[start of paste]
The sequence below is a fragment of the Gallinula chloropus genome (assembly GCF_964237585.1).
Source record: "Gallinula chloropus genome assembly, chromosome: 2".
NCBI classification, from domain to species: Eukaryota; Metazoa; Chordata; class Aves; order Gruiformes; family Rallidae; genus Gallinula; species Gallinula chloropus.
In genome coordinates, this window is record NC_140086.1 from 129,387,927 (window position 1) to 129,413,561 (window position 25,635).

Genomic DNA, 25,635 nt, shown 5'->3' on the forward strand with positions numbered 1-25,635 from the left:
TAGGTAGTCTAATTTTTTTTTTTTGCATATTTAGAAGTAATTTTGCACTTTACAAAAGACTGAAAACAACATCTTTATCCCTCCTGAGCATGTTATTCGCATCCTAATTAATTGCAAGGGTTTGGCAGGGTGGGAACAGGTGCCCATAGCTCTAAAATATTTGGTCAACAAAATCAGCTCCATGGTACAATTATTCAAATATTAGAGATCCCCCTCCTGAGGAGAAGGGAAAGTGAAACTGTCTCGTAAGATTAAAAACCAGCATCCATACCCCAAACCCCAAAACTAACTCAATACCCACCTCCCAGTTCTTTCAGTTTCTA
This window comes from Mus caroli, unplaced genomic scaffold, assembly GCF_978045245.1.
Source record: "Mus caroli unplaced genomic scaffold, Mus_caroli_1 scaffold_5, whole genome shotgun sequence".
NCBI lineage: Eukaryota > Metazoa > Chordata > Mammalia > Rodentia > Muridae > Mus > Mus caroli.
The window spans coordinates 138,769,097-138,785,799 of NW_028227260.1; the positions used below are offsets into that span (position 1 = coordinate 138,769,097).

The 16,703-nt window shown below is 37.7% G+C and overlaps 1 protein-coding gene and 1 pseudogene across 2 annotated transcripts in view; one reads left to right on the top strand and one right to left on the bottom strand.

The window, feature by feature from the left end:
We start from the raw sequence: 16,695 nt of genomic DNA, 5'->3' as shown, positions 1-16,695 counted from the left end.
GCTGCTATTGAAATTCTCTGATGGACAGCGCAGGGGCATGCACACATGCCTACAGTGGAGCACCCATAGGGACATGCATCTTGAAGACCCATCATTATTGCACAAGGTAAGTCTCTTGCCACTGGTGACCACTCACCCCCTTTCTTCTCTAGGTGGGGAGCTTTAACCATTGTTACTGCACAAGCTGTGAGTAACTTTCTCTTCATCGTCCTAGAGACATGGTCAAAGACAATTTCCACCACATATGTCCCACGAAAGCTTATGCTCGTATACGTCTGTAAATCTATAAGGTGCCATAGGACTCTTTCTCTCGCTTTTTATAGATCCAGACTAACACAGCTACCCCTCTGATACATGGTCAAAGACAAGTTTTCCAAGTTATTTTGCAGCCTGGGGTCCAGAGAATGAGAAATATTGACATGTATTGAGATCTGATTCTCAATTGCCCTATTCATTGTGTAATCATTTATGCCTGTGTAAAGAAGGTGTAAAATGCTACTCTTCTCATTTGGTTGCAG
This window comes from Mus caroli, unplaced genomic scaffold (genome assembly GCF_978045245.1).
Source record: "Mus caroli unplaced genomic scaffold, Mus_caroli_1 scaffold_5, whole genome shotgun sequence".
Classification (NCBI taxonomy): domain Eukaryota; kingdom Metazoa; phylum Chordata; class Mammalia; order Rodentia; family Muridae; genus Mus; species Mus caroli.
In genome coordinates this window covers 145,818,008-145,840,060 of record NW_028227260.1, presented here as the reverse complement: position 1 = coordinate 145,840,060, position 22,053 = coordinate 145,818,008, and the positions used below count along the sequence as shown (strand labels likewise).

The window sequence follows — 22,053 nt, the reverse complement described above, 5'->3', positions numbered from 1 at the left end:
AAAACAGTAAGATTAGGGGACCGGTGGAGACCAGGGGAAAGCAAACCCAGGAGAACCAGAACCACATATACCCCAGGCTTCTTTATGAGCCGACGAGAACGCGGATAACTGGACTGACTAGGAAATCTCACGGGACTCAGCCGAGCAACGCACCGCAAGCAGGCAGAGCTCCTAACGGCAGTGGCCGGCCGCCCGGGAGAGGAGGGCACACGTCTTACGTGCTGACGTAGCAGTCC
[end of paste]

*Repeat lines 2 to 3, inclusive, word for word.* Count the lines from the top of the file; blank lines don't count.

Source record: "Gallinula chloropus genome assembly, chromosome: 2".
NCBI classification, from domain to species: Eukaryota; Metazoa; Chordata; class Aves; order Gruiformes; family Rallidae; genus Gallinula; species Gallinula chloropus.